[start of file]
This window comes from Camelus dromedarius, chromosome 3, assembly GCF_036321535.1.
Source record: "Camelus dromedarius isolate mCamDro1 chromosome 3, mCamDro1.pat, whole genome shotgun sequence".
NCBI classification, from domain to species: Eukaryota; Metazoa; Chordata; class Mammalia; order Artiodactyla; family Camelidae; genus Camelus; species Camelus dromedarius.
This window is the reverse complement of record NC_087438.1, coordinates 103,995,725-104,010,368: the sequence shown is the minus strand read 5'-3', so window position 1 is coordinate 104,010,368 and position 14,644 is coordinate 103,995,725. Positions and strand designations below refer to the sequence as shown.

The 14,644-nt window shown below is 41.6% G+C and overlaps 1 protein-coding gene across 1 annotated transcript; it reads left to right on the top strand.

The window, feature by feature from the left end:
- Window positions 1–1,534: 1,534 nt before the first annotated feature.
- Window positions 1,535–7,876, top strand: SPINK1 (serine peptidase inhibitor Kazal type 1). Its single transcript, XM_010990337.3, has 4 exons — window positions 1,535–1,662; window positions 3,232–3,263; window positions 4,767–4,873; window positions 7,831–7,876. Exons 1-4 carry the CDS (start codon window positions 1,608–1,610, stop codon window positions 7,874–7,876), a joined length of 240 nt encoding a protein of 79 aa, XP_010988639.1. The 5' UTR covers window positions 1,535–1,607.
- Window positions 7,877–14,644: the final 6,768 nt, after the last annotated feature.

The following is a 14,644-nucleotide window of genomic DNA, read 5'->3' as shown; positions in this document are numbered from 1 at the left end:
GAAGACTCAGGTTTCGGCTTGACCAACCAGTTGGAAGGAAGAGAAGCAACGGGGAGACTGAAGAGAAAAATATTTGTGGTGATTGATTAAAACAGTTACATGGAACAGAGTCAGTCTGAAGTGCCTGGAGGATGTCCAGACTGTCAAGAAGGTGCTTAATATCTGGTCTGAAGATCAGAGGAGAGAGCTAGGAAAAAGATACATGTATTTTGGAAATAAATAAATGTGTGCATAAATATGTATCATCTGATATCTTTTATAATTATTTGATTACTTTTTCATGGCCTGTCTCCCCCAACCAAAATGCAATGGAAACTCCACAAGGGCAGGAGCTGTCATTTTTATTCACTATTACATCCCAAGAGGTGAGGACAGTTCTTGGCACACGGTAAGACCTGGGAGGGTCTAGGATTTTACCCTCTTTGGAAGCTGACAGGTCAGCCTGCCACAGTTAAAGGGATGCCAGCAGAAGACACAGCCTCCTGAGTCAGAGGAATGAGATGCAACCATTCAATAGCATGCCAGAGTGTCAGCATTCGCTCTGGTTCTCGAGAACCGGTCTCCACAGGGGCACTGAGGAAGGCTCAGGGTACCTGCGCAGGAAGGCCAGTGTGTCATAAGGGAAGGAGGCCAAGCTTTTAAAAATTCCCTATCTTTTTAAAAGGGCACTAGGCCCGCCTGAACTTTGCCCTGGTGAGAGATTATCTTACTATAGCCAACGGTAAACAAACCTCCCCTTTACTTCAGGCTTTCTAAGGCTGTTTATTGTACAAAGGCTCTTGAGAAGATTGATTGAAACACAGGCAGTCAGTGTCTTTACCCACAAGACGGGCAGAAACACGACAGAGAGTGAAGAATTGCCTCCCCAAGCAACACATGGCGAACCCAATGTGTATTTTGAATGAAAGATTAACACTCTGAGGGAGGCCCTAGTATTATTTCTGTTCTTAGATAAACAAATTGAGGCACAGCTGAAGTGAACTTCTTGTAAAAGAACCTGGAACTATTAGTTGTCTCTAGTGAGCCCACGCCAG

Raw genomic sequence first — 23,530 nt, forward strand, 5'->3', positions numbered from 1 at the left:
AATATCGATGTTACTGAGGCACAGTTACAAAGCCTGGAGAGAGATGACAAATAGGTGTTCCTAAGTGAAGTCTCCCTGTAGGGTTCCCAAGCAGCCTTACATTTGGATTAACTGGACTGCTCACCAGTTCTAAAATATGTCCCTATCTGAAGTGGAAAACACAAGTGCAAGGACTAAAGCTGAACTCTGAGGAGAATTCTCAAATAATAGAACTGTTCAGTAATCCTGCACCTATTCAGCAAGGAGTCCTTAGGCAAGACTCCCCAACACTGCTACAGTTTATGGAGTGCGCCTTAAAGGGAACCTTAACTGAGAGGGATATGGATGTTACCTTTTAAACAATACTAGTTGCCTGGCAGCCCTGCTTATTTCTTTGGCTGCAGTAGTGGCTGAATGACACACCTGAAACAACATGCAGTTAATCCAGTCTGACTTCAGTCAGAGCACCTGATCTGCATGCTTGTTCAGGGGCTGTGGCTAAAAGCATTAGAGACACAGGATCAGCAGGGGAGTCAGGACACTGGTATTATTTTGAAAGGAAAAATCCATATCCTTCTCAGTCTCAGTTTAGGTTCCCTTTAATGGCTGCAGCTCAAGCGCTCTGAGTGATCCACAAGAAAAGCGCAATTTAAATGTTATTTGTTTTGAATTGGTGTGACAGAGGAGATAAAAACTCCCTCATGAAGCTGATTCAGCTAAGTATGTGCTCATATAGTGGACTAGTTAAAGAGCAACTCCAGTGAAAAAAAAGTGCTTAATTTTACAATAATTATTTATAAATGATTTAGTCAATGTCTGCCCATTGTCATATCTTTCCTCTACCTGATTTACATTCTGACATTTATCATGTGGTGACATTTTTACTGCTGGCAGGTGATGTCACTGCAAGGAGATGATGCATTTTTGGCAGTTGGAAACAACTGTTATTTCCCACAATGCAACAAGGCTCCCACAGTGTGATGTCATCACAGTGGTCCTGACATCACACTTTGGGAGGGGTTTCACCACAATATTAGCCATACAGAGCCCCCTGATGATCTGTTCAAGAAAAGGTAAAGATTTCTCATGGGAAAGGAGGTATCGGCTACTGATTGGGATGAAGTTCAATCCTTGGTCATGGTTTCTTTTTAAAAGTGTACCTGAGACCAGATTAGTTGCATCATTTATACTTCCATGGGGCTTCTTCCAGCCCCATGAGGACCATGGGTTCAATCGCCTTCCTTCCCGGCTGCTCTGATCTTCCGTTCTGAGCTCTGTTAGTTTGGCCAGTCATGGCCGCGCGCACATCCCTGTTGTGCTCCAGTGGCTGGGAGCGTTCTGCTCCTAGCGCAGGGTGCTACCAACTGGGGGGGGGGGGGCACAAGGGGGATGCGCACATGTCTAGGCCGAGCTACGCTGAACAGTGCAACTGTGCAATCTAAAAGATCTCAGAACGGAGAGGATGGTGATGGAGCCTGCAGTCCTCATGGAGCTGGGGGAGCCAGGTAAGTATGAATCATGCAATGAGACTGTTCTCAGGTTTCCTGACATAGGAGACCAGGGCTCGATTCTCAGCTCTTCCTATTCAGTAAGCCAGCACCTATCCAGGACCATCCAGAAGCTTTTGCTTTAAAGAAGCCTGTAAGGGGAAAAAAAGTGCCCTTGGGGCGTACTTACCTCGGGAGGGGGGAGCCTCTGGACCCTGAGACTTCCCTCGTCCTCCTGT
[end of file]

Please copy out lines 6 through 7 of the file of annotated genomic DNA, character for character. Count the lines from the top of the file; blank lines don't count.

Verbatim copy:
The window, feature by feature from the left end:
- Window positions 1–1,534: 1,534 nt before the first annotated feature.